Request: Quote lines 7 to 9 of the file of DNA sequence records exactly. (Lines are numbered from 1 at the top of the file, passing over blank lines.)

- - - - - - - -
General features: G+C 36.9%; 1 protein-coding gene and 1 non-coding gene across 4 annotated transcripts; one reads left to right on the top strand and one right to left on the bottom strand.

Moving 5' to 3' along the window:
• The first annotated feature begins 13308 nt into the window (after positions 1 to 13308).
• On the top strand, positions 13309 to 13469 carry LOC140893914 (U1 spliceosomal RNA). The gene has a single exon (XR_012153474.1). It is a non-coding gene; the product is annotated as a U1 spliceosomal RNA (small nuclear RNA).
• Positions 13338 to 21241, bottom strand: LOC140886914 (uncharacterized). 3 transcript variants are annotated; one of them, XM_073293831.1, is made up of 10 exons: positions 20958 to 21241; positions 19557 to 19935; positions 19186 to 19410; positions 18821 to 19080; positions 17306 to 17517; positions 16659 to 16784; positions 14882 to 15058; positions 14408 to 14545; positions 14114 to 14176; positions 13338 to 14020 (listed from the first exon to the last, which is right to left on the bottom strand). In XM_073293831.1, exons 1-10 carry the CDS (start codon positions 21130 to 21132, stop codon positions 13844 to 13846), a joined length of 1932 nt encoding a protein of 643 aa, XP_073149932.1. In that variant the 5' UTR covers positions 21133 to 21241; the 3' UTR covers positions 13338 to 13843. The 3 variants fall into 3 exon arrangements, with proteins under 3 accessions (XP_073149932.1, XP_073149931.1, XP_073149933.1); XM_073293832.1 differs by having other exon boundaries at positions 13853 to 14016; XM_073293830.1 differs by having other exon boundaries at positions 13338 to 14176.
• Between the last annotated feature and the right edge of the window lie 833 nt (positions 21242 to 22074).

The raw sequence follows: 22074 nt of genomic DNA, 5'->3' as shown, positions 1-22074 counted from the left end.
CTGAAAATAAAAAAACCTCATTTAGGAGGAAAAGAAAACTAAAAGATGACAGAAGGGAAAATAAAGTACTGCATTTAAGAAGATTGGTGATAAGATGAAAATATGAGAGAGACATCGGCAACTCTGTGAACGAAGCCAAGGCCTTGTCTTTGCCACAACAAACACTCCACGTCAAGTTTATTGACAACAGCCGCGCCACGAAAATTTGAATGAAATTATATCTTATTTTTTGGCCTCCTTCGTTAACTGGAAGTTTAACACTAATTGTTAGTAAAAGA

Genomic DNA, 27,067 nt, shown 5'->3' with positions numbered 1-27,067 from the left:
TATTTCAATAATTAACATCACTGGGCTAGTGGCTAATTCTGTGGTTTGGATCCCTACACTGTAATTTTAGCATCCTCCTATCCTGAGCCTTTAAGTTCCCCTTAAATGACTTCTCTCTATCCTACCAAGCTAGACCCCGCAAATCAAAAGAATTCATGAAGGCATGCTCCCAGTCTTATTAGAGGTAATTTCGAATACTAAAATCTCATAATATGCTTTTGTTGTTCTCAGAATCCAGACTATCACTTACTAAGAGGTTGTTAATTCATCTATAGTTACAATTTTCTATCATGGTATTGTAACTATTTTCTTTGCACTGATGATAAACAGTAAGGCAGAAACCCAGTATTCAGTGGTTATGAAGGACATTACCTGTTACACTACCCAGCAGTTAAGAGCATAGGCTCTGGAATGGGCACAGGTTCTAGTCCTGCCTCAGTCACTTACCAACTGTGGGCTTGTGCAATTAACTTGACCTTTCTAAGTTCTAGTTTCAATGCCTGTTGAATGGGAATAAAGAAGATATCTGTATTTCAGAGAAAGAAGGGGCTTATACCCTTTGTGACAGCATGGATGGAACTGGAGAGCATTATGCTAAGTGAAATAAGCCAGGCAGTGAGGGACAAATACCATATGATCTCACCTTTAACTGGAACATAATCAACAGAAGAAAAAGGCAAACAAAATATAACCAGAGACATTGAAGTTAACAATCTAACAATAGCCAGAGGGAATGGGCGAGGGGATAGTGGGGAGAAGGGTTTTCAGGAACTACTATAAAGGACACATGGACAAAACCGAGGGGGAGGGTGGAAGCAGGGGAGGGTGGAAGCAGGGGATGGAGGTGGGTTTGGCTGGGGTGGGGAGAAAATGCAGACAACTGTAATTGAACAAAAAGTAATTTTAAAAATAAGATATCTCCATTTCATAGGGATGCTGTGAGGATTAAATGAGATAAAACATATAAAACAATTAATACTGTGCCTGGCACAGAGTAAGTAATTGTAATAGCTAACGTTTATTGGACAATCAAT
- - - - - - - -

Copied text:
The raw sequence follows: 22074 nt of genomic DNA, 5'->3' as shown, positions 1-22074 counted from the left end.
CTGAAAATAAAAAAACCTCATTTAGGAGGAAAAGAAAACTAAAAGATGACAGAAGGGAAAATAAAGTACTGCATTTAAGAAGATTGGTGATAAGATGAAAATATGAGAGAGACATCGGCAACTCTGTGAACGAAGCCAAGGCCTTGTCTTTGCCACAACAAACACTCCACGTCAAGTTTATTGACAACAGCCGCGCCACGAAAATTTGAATGAAATTATATCTTATTTTTTGGCCTCCTTCGTTAACTGGAAGTTTAACACTAATTGTTAGTAAAAGA

Genomic DNA, 27,067 nt, shown 5'->3' with positions numbered 1-27,067 from the left: